Doctor Who: The Bells of Saint John

Doctor: 'Right then, Clara Oswald. Time to find out who you are.'

A typically frantic opening salvo from the pen of Steven Moffat. I wasn't entirely satisfied with the mostly stand-alone nature of the first half of this season, so I was chuffed to see some continuity tonight. Christmas episodes generally stand on their own—but not this year. I think I even cheered when the enemy was revealed. (Albeit discreetly and it sounding like a burp.) Doctor Who's at its best when there's a mystery to be solved, and I'm already loving the detail Moffat's slipping in. The question is: how much of it is relevant?

For example, who was the woman who gave Clara the Doctor's number? Was the brief appearance of Amy's book 'Summer Falls' a simple tip of the hat to an old companion, an important clue as to what's going on, or a clumsy advertisement for the forthcoming book? Why were the ages 16 and 23 missing from the front page of '101 Places to See'? And what was that whole leaf thing about? I'm guessing that the mystery of Clara 'Oswin' Oswald will pretty much span the rest of the season, and that by the time the show celebrates its 50th anniversary in November, we'll know who she is. For those of you who haven't heard (i.e. the dead and the terminally disinterested), David Tennant and Billie Piper have already signed up to appear, as has John Hurt. (Evolved space elephant from the planet Amerricka?) I feel a distinct twinge of excitement in my spasmy bits.

Urban, London-centric stories are generally more Russell T. Davies' forte, with Moffat usually opting for the softer, more fairy tale approach, but I thought the Moff acquitted himself admirably tonight. This was a fast paced romp across the less stenchy parts of the country's capital. It actually looked quite nice. Hardly smelly at all. Admittedly, at times the action felt a little thrown in—the crashing aeroplane sequence, for example, and the Doctor's motor assisted excursion up the side of the Shard, both felt like a throwback to the worst excesses of the RTD era (whether intentionally or not)—but this is a mid-season première (contradiction in terms though that may be), so fast paced nonsense is pretty much the order of the day. And what better way to entice a frustrated traveller such as Clara, than with a burst of high adrenaline shenanigans, mixed in with some decidedly unimpressive time travel?

There was the occasional plot contrivance. Watching people stand around slack jawed as they waited to be downloaded by the Spoonheads, instead of turning tail and giving it legs in the opposite direction as fast as their fabulous boots could carry them, felt particularly bothersome. But they more than made up for the occasional self-righteous tut with their inclusion of Jammie Dodgers, and the re-appearance of the Doctor's bow tie and fez. That makes everything better, right? Well... maybe. Initially, I wasn't overly excited about the 'WiFi soup' idea either, but when the enemy was eventually revealed as the Great Intelligence, it did made a modicum of sense. There was also a distinct whiff of 'The Idiot's Lantern' about tonight's episode, with WiFi replacing television as the stealer of the nation's souls. Thankfully, the whiff never turned into a stink.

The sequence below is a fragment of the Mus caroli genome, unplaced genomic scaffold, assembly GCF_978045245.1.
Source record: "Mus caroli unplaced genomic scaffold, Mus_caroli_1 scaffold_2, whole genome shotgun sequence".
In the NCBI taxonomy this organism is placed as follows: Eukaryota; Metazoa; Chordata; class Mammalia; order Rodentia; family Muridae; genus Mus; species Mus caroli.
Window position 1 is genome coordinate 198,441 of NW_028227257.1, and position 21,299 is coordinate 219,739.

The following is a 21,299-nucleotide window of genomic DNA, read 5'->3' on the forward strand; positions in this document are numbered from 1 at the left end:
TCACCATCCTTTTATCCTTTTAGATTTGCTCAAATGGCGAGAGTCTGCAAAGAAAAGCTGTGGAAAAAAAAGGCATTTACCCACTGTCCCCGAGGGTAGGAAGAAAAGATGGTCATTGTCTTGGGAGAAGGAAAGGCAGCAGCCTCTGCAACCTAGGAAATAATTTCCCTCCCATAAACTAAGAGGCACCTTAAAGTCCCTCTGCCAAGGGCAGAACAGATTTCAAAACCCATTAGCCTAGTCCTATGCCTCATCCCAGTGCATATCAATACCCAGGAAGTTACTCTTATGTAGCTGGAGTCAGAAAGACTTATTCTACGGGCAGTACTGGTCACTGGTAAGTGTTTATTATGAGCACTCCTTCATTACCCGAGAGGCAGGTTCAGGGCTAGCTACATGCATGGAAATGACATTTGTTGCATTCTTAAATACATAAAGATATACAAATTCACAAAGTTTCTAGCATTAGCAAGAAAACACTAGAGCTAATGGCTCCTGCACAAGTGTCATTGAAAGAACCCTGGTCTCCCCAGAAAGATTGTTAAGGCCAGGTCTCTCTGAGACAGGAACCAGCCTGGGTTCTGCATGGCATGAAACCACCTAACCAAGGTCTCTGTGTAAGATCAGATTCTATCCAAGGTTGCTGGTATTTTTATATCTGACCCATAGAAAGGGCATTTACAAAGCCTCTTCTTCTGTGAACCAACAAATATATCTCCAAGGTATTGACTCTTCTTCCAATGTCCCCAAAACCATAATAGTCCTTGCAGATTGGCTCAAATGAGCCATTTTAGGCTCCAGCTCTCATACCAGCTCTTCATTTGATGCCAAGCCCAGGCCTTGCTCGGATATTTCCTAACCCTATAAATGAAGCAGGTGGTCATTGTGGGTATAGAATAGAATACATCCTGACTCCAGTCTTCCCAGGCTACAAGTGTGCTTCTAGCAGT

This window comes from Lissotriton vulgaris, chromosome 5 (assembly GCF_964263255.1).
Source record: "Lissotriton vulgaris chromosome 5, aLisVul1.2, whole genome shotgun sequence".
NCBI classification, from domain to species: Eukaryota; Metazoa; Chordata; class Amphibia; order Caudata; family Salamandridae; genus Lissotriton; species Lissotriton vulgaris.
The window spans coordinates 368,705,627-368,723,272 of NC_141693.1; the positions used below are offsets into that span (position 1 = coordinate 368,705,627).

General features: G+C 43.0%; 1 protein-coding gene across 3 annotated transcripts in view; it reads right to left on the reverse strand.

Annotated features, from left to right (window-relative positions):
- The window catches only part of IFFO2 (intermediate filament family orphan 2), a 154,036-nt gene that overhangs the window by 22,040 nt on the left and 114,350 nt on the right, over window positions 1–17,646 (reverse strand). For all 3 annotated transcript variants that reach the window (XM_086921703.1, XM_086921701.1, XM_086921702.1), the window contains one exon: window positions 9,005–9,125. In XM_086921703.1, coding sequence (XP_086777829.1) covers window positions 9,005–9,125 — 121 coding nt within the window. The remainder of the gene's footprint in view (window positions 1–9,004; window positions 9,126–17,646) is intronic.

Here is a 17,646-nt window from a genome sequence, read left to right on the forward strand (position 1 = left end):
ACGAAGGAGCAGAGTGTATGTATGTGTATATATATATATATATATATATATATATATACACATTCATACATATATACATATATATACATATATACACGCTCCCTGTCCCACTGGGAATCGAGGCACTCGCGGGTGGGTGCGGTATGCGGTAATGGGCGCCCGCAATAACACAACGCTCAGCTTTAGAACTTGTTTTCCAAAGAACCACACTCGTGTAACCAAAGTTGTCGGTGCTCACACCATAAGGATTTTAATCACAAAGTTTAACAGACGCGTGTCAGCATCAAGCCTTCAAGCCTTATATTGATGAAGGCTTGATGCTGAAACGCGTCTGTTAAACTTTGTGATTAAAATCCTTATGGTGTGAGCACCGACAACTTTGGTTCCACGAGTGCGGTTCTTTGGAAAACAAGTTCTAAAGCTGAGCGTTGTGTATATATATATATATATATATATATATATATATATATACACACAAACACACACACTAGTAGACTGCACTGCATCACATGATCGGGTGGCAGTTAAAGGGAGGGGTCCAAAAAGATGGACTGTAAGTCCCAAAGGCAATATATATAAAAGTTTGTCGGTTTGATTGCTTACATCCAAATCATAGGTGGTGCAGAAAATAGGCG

I know they've already done 'Who is River Song?' so following it up with 'Who is Clara Oswin?' could be considered something of a retread. It really depends upon how it's handled. Similarly, Clara flirting with the Doctor felt a little familiar. We had a similar situation with Amy in season five, and to a much subtler degree, Rose back in season two. Old ground again? Probably, but while they keep hiring attractive young women as companions, and the Doctors keep getting younger and younger, I suppose it's inevitable. Give it another ten years and they'll be punching each other on the arm in a sand pit. But the Doctor and Oswin do have great chemistry. I couldn't quite work out whether the Doctor's 'Starting when?" comment was in reference to the TARDIS being a 'snog box', or a question about Oswin's intentions. Maybe both?

Not that I'm complaining. I really like Oswin, and thought Jenna did a terrific job of introducing us to her character. (For the third time!) Nice work from Celia Imrie, too. As with virtually all of Moffat's scripts, the dialogue bounced along at a rare old pace. I love the way he writes dialogue for these characters. Matt Smith fairly lapped up his lines and spat them out with gusto. He's such a physical actor: be it savouring the taste of a Jammie Dodger, pointing excitedly at a ringing phone, or licking a sycamore leaf. Some may find him a little over the top, but in the context of the lighter episodes, I enjoy the silliness. Let's not forget what it was like in days of Worzel, Tom Baker. McCoy and Tennant. They all had their bonkers moments.

A solid opener. I can't wait to start speculating on what it all means, and getting it completely wrong... as per usual.

Other Thoughts:

—Is the Great Intelligence going to be the back eight's 'big bad', or is it just another distraction? If it is back for good, I hope the writers give Richard E. Grant's character some personality this time.

—I've never seen anyone hack a computer -- or even type -- as fast as the Doctor and Oswin. And I've seen real hackers at work, too -- Trinity from The Matrix and Angelina Jolie from that film about hackers (the name of which eludes me) -- so I totally know what I'm talking about. If I didn't know better I'd say they were typing any old crap.

—Clara Oswald for the win = Oswin. Nice detail. As was RYCBAR123. Wouldn't it be splendid if the 123 meant something, too?

—Great camera work during the plane crash. Colm McCarthy managed to make the whole sequence look both humorous and perilous at the same time.